Hunger Point (2003) starring Barbara Hershey, Christina Hendricks, Susan May Pratt, John Getz, Jack Mather, Alec McClure, Jim Fowler directed by Joan Micklin Silver Movie Review

Hunger Point (2003)   2/52/52/52/52/5

Christina Hendricks and Susan May Pratt in Hunger Point (2003)


Usually you will find me defending made for TV movies as whilst not up to cinematic standards still often achieve what they set out to do but I cannot defend "Hunger Point" because it just doesn't work. The annoying thing is that I don't know who the movie is meant to work for because we have a story told from the prospective of Frannie as her sister has an eating disorder and we watch Frannie's problems and those of her parents which burden her turning what seems to be a movie about anorexia into one about a dysfunctional family. That is not the only problem because the styling is distant; the characters end up extreme cliches and the actual narrative jumps too much taking us from one moment of crisis to the next.

As a young child Frannie Hunter was over weight and her mum Marsha made sure she knew it, taking her to a slimmers club and making her diet causing her naturally slim sister Shelly to feel left out. But years later as Frannie does her best to control her weight it is Shelly who suffers from the secret eating disorder till she admits herself to hospital seeking help. This puts pressure on the entire Hunter household especially Frannie who is also aware that her parents marriage is on the verge of being over.

Barbara Hershey, John Getz and Christina Hendricks in Hunger Point (2003)

I've been close friends with two anorexic people in my time and as I watched "Hunger Point" I thought to myself that this was going to be a movie told from my sort of perspective. And at times it was because whilst the character of Shelly seems to be extreme in her behaviour as if she is the embodiment of every anorexic trait those traits are shown, from the mood swings, the OCD, the cutting up of food into tiny bits and that sense of trying to control something in her life. Now whilst this felt extreme in the number of traits I was accepting because I though that maybe this was going to highlight issues so that others can pick up of these traits and signals.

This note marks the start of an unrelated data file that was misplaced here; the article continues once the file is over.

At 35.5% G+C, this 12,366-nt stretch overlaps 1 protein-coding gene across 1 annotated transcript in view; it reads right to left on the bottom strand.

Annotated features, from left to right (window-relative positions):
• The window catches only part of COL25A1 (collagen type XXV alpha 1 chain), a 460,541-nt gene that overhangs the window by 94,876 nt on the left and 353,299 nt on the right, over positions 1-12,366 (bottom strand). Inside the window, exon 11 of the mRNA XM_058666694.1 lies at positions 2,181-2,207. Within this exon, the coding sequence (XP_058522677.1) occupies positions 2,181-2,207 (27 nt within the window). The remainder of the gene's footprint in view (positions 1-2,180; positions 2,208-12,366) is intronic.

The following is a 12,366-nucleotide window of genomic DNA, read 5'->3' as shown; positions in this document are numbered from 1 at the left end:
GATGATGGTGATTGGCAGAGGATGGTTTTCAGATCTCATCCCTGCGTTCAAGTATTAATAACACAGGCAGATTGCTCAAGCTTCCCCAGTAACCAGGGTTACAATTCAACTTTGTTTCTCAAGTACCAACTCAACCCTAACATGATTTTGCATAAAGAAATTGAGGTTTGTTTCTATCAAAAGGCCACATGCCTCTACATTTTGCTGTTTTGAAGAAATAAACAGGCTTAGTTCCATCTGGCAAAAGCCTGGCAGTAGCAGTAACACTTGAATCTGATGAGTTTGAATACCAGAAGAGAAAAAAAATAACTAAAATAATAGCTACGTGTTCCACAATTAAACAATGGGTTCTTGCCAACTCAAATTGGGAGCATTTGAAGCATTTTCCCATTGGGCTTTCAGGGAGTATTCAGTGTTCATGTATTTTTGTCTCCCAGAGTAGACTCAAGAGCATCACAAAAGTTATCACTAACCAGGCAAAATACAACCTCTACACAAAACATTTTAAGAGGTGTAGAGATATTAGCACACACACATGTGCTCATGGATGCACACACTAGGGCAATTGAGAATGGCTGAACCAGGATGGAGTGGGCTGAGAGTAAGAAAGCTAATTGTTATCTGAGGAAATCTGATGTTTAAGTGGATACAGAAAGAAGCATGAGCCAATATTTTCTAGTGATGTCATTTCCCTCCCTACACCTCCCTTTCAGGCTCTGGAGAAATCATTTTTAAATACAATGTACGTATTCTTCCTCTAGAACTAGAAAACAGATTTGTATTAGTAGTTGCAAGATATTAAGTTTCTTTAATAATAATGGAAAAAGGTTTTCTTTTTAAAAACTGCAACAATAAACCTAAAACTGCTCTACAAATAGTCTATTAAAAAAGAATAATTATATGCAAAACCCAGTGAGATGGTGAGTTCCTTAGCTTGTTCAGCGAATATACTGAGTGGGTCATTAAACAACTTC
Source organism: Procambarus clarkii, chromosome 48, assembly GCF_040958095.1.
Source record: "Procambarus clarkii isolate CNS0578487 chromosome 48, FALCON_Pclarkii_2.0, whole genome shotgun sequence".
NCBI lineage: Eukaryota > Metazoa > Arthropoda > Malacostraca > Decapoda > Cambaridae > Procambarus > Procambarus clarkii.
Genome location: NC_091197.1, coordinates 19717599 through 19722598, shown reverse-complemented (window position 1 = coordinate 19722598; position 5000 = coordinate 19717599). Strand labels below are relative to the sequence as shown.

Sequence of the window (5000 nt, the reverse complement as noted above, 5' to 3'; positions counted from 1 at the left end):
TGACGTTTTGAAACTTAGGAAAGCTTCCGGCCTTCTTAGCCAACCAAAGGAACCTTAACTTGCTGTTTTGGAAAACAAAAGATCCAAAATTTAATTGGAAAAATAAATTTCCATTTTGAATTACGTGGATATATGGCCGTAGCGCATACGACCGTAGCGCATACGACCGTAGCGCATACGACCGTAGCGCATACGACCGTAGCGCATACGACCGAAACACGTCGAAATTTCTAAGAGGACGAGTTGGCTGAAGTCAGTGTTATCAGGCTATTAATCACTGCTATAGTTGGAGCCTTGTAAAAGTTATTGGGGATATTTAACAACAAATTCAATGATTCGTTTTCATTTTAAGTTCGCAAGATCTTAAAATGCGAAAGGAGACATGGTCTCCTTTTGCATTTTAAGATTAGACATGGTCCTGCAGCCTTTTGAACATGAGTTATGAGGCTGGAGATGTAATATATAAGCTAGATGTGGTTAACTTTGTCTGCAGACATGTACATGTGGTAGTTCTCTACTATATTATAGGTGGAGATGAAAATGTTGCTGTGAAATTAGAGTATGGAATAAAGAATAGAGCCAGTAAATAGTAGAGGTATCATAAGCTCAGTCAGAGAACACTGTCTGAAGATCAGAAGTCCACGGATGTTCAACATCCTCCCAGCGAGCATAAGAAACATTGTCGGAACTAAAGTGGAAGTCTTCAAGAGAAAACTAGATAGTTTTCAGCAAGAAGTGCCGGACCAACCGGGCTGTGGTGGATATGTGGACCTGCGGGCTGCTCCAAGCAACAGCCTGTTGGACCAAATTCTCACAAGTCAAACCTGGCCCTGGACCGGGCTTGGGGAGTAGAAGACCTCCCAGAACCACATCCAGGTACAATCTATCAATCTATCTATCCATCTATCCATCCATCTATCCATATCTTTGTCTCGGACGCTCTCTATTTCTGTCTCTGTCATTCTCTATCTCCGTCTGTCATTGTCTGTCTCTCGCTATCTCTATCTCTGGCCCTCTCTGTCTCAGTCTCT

And then we get the other side because we also see how Shelly's eating disorder affects those in her family from her mother's denial to her father's feeling of helplessness to Frannie feeling jealous at the attention Shelly receives. Again it feels like every trait you can imagine is thrown in to make every character an extreme as if they are screaming out for the watcher to be able to associate with them. And again I was accepting because whilst extreme the jealousy of the sister was something I saw and the denial of a parent again was something which I have encountered.

But the trouble is that "Hunger Point" then seems to just go off on a tangent and rather than focussing on the subject of anorexia basically gives us dysfunctional family to the extreme. So we have marriage breakdowns, affairs, depression, hate and whole lot more which ends up making this one hell of a muddled movie which doesn't seem to have a message other than to say every one is screwed up in some way.

This isn't helped by the fact that as already mentioned the characters seem extremes with every cliche under the sun associated with them making them end up coming across as fake. This has the knock on effect of not only making each character unliveable but also unnatural and far too often the dialogue and the way people interact just doesn't ring true. As such whilst "Hunger Point" features Barbara Hershey, Christina Hendricks and Susan May Pratt these are not good performances because of the characters.

What this all boils down to is that at times "Hunger Points" does manage to illustrate aspects of anorexia from the traits of those with the eating disorder and also the issues it causes for loved ones. But in trying to encompass everything not only does it end up like we are watching extreme stereotypes but unnatural ones as the story veers towards the general setup of a dysfunctional family.